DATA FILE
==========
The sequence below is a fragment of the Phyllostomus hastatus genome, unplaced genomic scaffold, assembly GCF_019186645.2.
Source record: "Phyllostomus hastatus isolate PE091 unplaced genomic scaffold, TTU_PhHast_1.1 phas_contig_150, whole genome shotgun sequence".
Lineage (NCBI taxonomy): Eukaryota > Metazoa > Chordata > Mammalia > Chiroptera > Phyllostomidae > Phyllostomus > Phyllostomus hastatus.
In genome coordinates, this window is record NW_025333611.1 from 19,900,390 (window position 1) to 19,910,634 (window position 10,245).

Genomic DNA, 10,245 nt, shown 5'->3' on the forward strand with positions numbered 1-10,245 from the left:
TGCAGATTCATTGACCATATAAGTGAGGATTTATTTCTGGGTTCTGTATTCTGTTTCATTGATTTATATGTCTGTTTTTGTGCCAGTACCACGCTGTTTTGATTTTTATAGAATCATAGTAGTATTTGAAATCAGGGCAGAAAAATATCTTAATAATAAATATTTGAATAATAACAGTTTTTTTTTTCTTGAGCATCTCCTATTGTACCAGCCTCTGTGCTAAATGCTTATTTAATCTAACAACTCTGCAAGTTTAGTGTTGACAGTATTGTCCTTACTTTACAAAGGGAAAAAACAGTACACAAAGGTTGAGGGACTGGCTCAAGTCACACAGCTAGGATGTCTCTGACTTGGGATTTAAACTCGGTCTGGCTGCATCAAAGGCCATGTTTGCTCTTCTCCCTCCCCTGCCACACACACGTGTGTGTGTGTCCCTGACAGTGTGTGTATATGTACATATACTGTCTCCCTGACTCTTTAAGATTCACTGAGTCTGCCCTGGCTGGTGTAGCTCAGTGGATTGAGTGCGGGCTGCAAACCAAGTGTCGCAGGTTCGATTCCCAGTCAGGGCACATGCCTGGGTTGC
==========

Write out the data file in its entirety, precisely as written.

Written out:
The sequence below is a fragment of the Phyllostomus hastatus genome, unplaced genomic scaffold, assembly GCF_019186645.2.
Source record: "Phyllostomus hastatus isolate PE091 unplaced genomic scaffold, TTU_PhHast_1.1 phas_contig_150, whole genome shotgun sequence".
Lineage (NCBI taxonomy): Eukaryota > Metazoa > Chordata > Mammalia > Chiroptera > Phyllostomidae > Phyllostomus > Phyllostomus hastatus.
In genome coordinates, this window is record NW_025333611.1 from 19,900,390 (window position 1) to 19,910,634 (window position 10,245).

Genomic DNA, 10,245 nt, shown 5'->3' on the forward strand with positions numbered 1-10,245 from the left:
TGCAGATTCATTGACCATATAAGTGAGGATTTATTTCTGGGTTCTGTATTCTGTTTCATTGATTTATATGTCTGTTTTTGTGCCAGTACCACGCTGTTTTGATTTTTATAGAATCATAGTAGTATTTGAAATCAGGGCAGAAAAATATCTTAATAATAAATATTTGAATAATAACAGTTTTTTTTTTCTTGAGCATCTCCTATTGTACCAGCCTCTGTGCTAAATGCTTATTTAATCTAACAACTCTGCAAGTTTAGTGTTGACAGTATTGTCCTTACTTTACAAAGGGAAAAAACAGTACACAAAGGTTGAGGGACTGGCTCAAGTCACACAGCTAGGATGTCTCTGACTTGGGATTTAAACTCGGTCTGGCTGCATCAAAGGCCATGTTTGCTCTTCTCCCTCCCCTGCCACACACACGTGTGTGTGTGTCCCTGACAGTGTGTGTATATGTACATATACTGTCTCCCTGACTCTTTAAGATTCACTGAGTCTGCCCTGGCTGGTGTAGCTCAGTGGATTGAGTGCGGGCTGCAAACCAAGTGTCGCAGGTTCGATTCCCAGTCAGGGCACATGCCTGGGTTGC